Talk about a great reason to celebrate Buy Nothing Day.

h/t Patti Digh

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Dividing the Spoils

by matttbastard

Um, Alison, I’m not sure if this what John Quiggin meant when he said “Citigroup’s global operations are too big for the US to handle alone.”

Still, your scoop does lend credence to the theory that modern capitalism was invented by pirates.

Ahem.

Related: For more on Citigroup’s woes (and how fucked we are), see The Wall Street Journal, Yves Smith, and Shaun Mullen, who wryly observes that “[b]eing shocked [by the economic freefall] implies that you still have faith in government and the markets.”

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More on the Representation of White Perfection

by matttbastard

professor what if has posted the final two installments of the five-part series ‘Consuming Whiteness’, which sets out to explore the all-encompassing notion “that whiteness (in food, bodies, clothing, etc) is ideal”.

Samples:

Part 4:

In literature, food and issues relating to consumption often allows characters to metaphorically ‘consume’ or integrate their cultural heritage into hybrid identities. For example, in the works of Bharati Mukherjee, characters’ struggles to integrate themselves into the cultural landscape are accompanied by changing eating practices. While some critics suggest Mukherjee is overtly celebratory in relation to issues of assimilation, I would counter that her fiction presents the way in which dominant (white) American culture figuratively consumes ‘exotic’ cultural foods (and cultural Others) in order to destroy and/or “Americanize” them.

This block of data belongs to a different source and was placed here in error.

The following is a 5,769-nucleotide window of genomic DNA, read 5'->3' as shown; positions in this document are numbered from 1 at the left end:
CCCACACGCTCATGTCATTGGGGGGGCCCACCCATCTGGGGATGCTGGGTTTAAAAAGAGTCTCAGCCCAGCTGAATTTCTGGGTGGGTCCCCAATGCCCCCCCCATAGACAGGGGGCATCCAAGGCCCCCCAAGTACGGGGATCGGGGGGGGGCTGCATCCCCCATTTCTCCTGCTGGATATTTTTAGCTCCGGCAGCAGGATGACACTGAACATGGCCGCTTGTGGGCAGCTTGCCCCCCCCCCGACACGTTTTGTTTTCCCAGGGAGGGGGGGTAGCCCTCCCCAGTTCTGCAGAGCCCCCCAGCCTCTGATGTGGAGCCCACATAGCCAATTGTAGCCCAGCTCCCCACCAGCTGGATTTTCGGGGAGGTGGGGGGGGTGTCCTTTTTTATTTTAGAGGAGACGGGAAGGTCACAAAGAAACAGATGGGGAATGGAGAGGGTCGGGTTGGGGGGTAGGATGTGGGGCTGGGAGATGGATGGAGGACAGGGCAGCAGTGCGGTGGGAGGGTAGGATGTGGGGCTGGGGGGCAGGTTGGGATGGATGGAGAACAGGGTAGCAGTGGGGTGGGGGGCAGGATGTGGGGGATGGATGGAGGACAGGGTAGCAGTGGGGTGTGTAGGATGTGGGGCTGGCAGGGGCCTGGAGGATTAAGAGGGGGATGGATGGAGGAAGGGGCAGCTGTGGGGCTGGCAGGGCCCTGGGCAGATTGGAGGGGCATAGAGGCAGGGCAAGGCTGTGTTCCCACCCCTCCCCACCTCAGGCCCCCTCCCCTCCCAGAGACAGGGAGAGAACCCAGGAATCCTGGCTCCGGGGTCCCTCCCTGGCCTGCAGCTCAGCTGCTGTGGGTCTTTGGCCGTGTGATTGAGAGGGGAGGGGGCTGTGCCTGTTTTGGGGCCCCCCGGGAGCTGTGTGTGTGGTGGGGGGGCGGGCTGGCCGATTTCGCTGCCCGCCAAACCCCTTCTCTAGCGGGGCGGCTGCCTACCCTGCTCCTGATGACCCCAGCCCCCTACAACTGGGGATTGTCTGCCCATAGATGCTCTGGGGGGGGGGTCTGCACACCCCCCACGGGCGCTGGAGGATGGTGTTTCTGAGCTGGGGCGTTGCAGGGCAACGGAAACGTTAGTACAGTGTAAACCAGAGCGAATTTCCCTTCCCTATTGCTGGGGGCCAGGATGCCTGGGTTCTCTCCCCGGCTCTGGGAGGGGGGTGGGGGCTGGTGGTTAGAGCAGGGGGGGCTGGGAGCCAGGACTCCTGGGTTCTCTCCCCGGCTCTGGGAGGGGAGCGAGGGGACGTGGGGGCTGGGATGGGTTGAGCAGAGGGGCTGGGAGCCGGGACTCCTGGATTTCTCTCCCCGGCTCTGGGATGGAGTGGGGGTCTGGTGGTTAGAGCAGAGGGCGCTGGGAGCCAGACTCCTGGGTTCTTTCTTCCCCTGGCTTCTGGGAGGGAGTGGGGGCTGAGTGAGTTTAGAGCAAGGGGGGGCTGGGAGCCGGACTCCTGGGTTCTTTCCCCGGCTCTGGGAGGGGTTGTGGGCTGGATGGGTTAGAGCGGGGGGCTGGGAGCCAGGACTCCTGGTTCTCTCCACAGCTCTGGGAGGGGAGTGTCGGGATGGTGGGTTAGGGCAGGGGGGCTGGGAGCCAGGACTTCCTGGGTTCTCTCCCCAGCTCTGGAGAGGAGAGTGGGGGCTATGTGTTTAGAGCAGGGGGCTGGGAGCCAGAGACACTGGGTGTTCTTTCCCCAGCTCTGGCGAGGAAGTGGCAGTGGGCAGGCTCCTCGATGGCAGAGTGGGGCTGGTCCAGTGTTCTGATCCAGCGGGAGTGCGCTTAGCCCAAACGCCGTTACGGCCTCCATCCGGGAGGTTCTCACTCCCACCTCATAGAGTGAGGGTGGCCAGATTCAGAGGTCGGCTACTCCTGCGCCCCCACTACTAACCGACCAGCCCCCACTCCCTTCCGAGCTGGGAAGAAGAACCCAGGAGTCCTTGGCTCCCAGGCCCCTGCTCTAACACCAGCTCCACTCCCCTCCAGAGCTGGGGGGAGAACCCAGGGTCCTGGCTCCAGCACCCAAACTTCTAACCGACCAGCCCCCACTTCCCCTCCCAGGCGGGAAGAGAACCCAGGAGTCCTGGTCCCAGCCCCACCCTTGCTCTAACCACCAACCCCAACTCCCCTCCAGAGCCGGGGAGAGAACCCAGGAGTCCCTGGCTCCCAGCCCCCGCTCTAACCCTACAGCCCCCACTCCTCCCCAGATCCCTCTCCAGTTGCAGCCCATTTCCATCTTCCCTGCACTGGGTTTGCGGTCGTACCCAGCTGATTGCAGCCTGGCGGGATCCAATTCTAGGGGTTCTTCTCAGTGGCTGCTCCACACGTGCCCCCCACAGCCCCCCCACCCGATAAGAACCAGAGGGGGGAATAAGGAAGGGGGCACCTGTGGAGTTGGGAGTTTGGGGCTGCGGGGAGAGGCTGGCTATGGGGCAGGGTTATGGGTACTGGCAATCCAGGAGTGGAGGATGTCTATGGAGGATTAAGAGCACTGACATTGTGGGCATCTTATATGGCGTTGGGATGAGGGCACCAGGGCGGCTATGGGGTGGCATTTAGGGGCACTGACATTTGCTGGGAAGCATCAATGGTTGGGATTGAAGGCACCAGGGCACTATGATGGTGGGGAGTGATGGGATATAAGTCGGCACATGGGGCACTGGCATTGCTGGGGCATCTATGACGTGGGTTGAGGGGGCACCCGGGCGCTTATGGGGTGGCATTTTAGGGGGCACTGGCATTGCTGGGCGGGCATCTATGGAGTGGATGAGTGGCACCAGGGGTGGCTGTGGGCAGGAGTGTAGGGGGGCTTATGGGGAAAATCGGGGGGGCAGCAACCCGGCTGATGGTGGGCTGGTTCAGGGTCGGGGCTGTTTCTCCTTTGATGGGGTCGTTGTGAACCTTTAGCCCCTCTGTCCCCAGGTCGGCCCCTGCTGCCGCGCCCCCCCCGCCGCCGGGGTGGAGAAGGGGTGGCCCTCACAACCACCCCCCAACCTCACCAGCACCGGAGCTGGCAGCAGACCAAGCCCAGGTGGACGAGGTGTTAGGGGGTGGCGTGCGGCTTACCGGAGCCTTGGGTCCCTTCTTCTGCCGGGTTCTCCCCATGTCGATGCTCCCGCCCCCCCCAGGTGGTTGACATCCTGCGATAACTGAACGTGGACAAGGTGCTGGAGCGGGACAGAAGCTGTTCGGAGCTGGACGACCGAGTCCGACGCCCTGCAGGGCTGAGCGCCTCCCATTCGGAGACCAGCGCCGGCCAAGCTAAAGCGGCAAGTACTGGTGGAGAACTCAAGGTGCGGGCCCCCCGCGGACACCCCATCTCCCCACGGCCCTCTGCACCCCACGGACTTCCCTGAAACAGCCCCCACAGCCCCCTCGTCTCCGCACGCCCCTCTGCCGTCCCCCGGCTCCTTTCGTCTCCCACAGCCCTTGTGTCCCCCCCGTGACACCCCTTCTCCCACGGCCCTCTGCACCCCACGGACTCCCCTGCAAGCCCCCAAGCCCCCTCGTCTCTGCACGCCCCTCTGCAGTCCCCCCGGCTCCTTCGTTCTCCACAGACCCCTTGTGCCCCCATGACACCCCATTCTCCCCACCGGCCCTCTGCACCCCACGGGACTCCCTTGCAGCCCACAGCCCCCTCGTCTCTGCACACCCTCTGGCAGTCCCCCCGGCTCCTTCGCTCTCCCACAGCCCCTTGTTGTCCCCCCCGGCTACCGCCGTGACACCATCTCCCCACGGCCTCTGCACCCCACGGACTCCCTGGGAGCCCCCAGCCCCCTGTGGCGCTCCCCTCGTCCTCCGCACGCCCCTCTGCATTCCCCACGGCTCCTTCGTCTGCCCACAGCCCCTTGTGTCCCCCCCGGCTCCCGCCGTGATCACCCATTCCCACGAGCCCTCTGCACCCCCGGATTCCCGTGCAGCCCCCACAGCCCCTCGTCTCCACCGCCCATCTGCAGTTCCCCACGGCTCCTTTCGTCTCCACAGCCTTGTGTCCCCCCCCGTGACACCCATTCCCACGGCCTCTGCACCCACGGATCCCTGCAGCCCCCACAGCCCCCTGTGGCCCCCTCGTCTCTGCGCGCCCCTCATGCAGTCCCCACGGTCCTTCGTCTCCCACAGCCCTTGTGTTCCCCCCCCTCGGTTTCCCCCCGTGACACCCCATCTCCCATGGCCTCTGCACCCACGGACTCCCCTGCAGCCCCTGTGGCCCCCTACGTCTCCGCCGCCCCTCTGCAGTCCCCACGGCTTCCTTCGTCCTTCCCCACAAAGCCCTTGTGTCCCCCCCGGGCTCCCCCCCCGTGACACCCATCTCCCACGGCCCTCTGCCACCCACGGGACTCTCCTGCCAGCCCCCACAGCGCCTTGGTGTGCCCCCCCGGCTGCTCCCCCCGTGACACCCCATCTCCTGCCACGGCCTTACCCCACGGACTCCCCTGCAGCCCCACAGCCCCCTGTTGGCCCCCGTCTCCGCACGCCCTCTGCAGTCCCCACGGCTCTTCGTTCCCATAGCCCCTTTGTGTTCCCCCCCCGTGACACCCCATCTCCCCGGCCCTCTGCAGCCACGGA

Part 5:

While ads have begun to acknowledge that not all bodies are white, the images in advertisements still do not reflect the diversity of the US populace. Ads are still dominated by images equating whiteness with beauty and perfection (as in fashion ads, makeup ads, holiday ads, mortgage ads) and non-whiteness with bodies that are either meant to serve others (as in cleaning product ads) or bodies that need help (as with ads for medicine, hair ‘cures,’ and drug treatment centers). The analysis offered by scholars such as Susan Bordo and Jean Kilbourne that lay bare the ways in which people of color are animalized, dehumanized, and brutalized in advertisements has not translated into substantial changes in the ads we view/watch.

My thanks to the good professor for the thought-provoking series of posts.

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The Representation of White Perfection